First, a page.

More: there’s not enough in the article to reach conclusions either way, says Scott Greenfield.

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January 5 roundup

by Walter Olson on January 5, 2010

  • Other motorist in fatal crash should have been detained after earlier traffic stop, says widow in suit against Kane County, Ill. sheriff’s office [Chicago Tribune]
  • Now with flashing graphic: recap of Demi Moore skinny-thigh Photoshop nastygram flap [Xeni Jardin, BoingBoing, Kennerly]
  • Blawg Review #245 is hosted by Charon QC;
  • Expensive, unproven, and soon on your insurance bill? State lawmakers mull mandate for autism therapy coverage [KY3.com, Springfield, Missouri]
  • “NBC airs segment on Ford settlement: Lawyers get $25 million, plaintiffs get a coupon” [NJLRA]
  • “Drawing on emotion”: high-profile patent plaintiff’s lawyer Niro writes book on how to win trials [Legal Blog Watch]
  • “Virginia Tech faces lawsuit over student’s suicide” [AP/WaPo]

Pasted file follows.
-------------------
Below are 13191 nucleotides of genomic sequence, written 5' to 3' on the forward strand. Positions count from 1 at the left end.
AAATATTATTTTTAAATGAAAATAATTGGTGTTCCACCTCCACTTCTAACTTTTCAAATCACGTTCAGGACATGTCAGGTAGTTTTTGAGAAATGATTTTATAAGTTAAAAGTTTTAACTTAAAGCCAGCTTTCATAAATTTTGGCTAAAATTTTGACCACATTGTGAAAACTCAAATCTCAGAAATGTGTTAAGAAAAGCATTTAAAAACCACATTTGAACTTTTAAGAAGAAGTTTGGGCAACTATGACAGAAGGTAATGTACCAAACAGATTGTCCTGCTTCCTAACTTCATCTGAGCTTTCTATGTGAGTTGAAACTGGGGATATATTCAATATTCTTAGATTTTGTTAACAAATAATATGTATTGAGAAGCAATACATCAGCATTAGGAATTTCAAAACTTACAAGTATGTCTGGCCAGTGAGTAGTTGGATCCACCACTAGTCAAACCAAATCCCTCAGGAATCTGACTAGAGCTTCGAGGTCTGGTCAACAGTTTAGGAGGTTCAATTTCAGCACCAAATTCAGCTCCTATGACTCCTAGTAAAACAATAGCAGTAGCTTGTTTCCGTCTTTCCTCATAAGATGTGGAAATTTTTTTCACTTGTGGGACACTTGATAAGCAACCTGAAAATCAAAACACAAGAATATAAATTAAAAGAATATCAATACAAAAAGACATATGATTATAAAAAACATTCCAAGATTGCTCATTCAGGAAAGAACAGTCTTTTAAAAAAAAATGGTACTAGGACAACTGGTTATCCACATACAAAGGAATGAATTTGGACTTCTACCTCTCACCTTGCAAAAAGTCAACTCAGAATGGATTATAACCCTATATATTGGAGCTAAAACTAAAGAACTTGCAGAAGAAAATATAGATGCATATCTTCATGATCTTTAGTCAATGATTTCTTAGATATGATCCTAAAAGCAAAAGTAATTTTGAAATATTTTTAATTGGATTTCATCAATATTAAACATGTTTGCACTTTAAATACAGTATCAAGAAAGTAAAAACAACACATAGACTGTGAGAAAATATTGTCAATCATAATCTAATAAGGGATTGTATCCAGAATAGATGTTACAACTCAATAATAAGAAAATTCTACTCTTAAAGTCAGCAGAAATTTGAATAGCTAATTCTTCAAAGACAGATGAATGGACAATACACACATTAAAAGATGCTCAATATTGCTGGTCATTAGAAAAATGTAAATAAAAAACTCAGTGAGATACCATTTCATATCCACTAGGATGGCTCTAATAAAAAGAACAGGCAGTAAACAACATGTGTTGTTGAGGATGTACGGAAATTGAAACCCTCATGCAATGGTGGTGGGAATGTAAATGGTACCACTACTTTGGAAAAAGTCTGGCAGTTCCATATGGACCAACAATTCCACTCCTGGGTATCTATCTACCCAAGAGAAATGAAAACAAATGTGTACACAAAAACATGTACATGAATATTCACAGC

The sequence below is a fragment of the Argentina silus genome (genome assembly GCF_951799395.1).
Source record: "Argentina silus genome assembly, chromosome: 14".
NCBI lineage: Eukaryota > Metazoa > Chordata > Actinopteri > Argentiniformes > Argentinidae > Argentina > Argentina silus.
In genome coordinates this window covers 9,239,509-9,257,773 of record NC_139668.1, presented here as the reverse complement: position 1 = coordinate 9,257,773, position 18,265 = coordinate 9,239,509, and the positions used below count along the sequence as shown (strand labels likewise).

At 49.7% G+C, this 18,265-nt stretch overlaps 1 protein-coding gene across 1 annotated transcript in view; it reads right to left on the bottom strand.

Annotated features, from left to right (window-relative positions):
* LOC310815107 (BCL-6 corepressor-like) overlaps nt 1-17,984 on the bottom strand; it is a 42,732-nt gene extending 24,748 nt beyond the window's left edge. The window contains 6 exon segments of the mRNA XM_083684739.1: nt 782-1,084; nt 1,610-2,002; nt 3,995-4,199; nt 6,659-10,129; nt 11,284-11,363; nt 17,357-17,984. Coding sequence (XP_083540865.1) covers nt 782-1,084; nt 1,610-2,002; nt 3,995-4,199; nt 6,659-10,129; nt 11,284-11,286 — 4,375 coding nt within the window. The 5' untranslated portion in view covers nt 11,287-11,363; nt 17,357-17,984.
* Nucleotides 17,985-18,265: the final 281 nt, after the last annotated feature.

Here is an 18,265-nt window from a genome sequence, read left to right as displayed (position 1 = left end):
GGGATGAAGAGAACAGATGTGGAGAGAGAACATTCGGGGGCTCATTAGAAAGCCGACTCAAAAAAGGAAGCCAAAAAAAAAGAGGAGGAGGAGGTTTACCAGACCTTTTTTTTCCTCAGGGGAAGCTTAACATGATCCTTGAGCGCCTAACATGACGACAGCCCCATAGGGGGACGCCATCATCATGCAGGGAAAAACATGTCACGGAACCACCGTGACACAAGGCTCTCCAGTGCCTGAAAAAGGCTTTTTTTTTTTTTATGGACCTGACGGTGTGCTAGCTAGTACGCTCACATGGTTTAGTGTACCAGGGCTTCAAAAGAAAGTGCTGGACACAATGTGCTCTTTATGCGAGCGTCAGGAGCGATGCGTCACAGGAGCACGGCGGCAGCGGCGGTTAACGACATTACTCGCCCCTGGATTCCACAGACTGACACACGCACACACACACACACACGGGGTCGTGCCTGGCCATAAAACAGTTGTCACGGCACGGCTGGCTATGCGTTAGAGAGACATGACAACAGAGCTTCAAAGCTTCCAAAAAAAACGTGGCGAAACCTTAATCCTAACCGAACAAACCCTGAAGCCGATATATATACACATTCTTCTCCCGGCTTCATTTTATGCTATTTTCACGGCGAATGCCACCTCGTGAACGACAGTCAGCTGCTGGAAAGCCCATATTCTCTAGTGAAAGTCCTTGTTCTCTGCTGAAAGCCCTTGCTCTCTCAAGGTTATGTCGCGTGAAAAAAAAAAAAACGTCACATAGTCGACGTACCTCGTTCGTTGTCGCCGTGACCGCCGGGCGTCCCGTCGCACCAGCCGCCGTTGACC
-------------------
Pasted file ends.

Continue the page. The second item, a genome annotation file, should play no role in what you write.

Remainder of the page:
• Maryland lawmaker’s Howard-Dean-style candor: “you take care of your base… It’s labor and trial lawyers that get Democrats in office” [Wood, ShopFloor]

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It’s in part a pre-emptive defensive gesture by universities anxious not to get sued after suicides, which doesn’t make it a good idea. [Sally Satel, Minding the Campus]

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“The family of a Sycamore High student who hanged herself after nude pictures she took on her cell phone were disseminated without her permission is suing the school, the city of Montgomery and several students they believe are involved.” [Cincinnati Enquirer] Jessica Logan was 18 and on spring break at the time. Patrick at Popehat, and earlier Scott Greenfield, have some relevant things to say about both the civil and criminal law angles of the problem.

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WashingtonPost.com’s “Think Tank Town” feature has a symposium on the policy implications of the Virginia Tech massacre, including contributions from Ted on fear of litigation and from me on the legal constraints on universities faced with problem students, as well as from Jim Copland (Point of Law, Manhattan Institute) on gun control.